CHANGES IN climate caused by greenhouse gases are the premier environmental issue of our day, so it is surprising to see Republican candidate for governor Charlie Baker evading questions on the issue with feeble claims about not being smart enough.
The former CEO of Harvard Pilgrim Health Care first ducked a question on the human role in global warming after a speech last week at Suffolk University Law School. “I don’t think whether I believe that or not matters in this conversation,’’ Baker said. When a Globe reporter quizzed him further the next day, the Harvard-educated head of administration and finance under Governors Bill Weld and Paul Cellucci pled ignorance: “I’m not saying I believe in it. I’m not saying I don’t. You’re asking me to take a position on something I don’t know enough about. I absolutely am not smart enough to believe that I know the answer to that question.’’ Asked for more clarification yesterday, he again declined to state a conclusion but promised to read the 2007 report of the United Nations’ Intergovernmental Panel on Climate Change.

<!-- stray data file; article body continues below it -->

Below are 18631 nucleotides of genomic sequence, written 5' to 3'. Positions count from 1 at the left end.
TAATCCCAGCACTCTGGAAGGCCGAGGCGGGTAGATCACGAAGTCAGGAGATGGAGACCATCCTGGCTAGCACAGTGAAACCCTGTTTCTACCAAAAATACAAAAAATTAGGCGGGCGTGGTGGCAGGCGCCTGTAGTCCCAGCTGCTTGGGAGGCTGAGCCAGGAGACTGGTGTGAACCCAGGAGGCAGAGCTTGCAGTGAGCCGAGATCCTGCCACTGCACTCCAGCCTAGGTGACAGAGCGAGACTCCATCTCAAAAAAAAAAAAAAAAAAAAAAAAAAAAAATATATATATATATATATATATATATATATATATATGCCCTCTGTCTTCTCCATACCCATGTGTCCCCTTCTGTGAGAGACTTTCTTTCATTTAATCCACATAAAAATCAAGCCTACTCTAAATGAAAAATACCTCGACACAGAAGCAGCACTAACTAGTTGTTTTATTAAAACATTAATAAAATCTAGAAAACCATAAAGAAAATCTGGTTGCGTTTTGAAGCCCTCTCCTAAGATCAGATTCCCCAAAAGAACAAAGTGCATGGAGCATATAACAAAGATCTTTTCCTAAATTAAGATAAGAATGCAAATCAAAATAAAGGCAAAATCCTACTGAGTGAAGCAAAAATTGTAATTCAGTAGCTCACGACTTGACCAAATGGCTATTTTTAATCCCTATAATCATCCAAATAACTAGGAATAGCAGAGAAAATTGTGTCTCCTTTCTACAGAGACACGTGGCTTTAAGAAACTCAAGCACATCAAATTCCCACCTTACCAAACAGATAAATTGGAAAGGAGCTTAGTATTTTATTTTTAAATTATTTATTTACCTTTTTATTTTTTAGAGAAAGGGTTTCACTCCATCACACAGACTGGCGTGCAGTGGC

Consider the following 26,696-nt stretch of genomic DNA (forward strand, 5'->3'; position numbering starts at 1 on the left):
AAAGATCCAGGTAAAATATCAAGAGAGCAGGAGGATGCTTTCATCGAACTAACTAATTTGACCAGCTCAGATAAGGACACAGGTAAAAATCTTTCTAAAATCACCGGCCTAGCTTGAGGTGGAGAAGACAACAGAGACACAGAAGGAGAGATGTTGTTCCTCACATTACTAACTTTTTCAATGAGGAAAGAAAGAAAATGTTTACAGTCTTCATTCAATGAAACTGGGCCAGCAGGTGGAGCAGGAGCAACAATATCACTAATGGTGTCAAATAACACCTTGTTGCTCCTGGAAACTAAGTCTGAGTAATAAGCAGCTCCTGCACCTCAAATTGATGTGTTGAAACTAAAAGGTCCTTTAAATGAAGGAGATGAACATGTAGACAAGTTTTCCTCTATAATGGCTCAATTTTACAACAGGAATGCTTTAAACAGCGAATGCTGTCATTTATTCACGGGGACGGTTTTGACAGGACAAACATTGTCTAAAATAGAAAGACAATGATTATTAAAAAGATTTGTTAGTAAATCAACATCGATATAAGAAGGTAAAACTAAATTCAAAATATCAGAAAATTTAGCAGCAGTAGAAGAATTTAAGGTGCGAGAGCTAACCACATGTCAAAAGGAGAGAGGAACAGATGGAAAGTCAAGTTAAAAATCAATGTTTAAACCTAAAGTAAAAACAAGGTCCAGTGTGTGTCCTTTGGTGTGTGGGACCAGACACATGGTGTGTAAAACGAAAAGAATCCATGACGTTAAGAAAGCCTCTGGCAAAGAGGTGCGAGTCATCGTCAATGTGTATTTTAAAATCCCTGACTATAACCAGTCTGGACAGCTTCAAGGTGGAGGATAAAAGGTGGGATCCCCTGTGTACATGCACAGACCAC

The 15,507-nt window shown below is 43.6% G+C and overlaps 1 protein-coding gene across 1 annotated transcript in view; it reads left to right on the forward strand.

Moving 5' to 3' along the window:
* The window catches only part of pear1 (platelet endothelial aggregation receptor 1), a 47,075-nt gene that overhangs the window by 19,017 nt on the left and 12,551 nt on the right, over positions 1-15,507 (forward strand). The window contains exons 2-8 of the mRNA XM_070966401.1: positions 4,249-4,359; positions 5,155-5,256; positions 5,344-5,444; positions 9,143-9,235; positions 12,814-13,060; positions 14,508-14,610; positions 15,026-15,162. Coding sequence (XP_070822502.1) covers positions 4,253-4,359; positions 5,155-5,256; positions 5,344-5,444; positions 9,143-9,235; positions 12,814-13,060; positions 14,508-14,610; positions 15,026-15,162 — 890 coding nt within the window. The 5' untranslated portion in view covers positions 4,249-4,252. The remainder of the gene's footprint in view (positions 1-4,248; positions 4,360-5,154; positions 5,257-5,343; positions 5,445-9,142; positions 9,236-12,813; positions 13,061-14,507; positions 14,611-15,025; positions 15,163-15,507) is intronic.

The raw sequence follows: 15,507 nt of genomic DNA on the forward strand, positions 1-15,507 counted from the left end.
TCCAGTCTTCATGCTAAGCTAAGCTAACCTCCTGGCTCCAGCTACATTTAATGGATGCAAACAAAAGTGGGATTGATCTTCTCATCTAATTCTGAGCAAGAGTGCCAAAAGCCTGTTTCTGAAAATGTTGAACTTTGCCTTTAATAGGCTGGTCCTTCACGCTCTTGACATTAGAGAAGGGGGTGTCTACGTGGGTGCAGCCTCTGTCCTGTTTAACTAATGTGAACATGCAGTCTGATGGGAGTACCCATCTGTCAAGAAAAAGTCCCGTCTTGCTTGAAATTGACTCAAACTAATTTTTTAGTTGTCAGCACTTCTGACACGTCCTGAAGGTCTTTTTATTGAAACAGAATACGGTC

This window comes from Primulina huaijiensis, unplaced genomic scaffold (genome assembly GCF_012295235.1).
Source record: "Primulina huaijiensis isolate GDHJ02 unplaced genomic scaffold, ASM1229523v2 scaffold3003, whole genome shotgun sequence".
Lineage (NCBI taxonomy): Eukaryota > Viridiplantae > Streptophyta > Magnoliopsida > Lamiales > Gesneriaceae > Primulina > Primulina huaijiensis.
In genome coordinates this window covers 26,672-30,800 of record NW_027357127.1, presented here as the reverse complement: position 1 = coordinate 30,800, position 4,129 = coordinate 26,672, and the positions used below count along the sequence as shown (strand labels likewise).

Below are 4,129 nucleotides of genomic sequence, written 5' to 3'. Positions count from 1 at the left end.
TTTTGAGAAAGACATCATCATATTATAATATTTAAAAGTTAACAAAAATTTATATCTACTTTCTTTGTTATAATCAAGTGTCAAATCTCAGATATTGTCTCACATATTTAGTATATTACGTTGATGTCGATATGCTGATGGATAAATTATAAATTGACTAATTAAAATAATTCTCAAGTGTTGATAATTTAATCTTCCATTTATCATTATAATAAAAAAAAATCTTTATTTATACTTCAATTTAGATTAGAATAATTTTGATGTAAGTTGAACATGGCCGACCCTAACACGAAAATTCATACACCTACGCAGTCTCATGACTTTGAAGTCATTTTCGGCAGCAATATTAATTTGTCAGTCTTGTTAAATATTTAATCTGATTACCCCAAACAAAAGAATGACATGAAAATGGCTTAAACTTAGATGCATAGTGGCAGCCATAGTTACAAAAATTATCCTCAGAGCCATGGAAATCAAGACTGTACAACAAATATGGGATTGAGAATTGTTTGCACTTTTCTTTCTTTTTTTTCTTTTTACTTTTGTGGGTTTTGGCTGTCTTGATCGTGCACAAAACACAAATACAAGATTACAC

Baker’s views actually matter a great deal. Along with California, Massachusetts is a leader in technologies, from high-tech batteries to cellulosic ethanol, that promise to make the world less dependent on fuels that emit the most common greenhouse gas, carbon dioxide. A governor who has not informed himself on the science that links carbon dioxide to global warming is going to be an unconvincing proponent of those technologies.
Baker would do well to listen to fellow Republican Arnold Schwarzenegger. “I say the debate is over,’’ the California governor said in 2005. “We know the science, we see the threat and we know the time for action is now.’’ Terminator, we have a student for you.